Our standard of review of OAH orders is as stated in Morris v. United States Envtl. Prot. Agency, 975 A.2d 176, 180 (D.C. 2009): We "must affirm an OAH decision when (1) OAH made findings of fact on each materially contested issue of fact, (2) substantial evidence supports each finding, and (3) OAH's conclusions flow rationally from its findings of fact." Id. (quoting Rodriguez v. Filene's Basement, Inc., 905 A.2d 177, 180 (D.C. 2006) (internal quotation marks omitted)). "Substantial evidence is 'more than a mere scintilla. It means such relevant evidence as a reasonable mind might accept as adequate to support a conclusion.'" Chase v. District of Columbia Dep't of Emp't Servs., 804 A.2d 1119, 1123 (D.C. 2002) (citation omitted). "Factual findings supported by substantial evidence on the record as a whole are binding on the reviewing court, although this court may have reached a different result based on an independent review of the record." McKinley v. District of Columbia Dep't of Emp't Servs., 696 A.2d 1377, 1383 (D.C. 1997) (citation omitted).
II. The ALJ's Conclusion That Bomers Was an Employee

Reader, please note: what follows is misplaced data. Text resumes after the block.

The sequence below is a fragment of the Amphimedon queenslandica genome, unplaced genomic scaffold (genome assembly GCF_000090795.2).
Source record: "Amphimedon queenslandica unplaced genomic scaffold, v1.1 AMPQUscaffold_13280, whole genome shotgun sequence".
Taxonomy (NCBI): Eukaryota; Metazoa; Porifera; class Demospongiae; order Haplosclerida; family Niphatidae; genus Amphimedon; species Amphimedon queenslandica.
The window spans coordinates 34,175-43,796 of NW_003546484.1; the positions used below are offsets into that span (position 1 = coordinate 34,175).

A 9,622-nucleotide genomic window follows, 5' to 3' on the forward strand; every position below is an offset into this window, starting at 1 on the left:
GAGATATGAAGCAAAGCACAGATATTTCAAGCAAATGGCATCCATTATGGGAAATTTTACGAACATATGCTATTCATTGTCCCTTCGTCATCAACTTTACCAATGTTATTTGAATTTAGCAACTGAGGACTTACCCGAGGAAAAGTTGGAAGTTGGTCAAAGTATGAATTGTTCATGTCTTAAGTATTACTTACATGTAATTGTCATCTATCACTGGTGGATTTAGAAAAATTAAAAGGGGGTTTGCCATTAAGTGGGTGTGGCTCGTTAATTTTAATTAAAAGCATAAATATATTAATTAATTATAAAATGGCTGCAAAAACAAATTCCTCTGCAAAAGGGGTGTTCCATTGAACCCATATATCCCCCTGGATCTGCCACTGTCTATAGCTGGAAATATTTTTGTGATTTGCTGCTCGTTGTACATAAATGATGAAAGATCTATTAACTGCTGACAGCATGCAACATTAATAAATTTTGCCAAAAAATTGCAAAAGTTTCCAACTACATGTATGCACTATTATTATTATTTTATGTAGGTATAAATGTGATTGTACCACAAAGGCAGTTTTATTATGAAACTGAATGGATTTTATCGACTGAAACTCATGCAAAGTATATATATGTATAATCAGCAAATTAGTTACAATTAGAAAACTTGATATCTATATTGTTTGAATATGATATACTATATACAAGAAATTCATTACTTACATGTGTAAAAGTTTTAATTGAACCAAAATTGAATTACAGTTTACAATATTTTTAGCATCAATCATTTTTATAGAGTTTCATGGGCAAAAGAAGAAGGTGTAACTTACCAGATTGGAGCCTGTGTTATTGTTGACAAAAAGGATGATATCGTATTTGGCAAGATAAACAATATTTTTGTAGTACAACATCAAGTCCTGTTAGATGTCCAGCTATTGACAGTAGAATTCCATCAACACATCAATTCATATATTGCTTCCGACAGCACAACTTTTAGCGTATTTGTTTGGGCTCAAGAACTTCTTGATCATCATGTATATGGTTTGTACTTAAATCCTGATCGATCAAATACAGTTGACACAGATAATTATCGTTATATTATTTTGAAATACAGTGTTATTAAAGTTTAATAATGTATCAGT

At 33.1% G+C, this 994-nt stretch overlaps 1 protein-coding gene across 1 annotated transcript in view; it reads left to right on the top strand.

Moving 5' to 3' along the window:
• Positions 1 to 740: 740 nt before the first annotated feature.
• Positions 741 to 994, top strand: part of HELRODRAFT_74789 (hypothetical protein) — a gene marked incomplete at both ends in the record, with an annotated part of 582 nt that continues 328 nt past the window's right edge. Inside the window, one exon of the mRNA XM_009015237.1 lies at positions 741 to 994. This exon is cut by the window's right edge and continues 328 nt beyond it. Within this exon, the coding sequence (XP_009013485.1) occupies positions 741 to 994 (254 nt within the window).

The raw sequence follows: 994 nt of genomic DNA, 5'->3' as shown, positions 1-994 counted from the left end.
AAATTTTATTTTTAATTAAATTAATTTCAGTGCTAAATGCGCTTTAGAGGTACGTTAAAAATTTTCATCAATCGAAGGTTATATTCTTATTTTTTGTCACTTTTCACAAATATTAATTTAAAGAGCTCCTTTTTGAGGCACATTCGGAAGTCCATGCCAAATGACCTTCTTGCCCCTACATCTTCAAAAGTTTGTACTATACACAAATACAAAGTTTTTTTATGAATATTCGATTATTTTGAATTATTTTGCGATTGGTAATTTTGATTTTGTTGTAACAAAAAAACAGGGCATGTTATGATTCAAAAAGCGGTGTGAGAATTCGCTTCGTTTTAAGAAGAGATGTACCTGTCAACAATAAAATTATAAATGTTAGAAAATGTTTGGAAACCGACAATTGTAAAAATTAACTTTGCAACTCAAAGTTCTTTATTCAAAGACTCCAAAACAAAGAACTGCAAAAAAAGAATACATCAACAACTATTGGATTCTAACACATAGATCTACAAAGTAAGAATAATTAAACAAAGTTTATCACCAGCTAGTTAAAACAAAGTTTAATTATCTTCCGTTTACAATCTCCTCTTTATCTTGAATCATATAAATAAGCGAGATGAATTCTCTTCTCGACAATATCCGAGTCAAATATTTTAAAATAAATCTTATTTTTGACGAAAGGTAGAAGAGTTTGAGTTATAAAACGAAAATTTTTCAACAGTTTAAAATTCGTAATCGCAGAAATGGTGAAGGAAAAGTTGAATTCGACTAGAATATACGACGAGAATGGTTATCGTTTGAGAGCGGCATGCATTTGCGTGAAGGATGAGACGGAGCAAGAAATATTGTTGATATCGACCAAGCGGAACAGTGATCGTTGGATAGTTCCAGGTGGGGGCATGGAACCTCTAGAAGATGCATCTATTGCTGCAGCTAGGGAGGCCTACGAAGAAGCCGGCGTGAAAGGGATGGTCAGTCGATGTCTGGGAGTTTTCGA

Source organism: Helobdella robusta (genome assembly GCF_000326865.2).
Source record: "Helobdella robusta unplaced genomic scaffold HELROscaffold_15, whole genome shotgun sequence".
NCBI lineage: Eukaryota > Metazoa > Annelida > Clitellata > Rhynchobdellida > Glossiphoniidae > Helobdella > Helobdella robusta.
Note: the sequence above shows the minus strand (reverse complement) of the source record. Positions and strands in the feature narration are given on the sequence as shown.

"When the relationship of a worker to a company is that of an independent contractor rather than that of an employee as defined by the common law, that worker is not entitled to benefits under the District of Columbia Unemployment Compensation Act [the 'Act']." RosExpress, Inc. v. District of Columbia Dep't of Emp't Servs., 602 A.2d 659, 661 (D.C. 1992). Under the Act, "employment" is defined as service by "[a]ny individual who, under the usual common-law rules applicable in determining the employer-employee relationship, has the status of an employee." D.C. Code § 51-101 (2)(A)(i)(II) (2001). Under our common-law principles, "[w]hether one who performs work on behalf of another is an employee or an independent contractor depends on the particular facts of each case." Schecter v. Merchants Home Delivery, Inc., 892 A.2d 415, 422--23 (D.C. 2006). The factors that are "determinative of whether an employment relationship existed" are "(1) the selection and engagement of the individual hired, (2) the payment of wages, (3) the power of the one who hires over the other whom he has hired, and (4) whether the service performed by the person hired is a part of the regular business of the one who hired." Spackman v. District of Columbia Dep't of Emp't Servs., 590 A.2d 515, 516 (D.C. 1991). "While no single factor is controlling, the decisive test is whether the employer has the right to control and direct the servant in the performance of his work and the manner in which the work is to be done." Schecter, 892 A.2d at 423 (internal ellipses and quotation marks omitted; emphasis in original); see also id. at 423 (emphasizing that "the right to control means the right to control an employee in the performance of a task and in its result, and not the actual exercise of control or supervision" (citation and internal quotation marks omitted)). "In analyzing an employer's right to control, we look to the actual relationship between the parties and the language of any agreement between them, if any." Id. (citing District of Columbia v. Hampton, 666 A.2d 30, 38 (D.C. 1995)).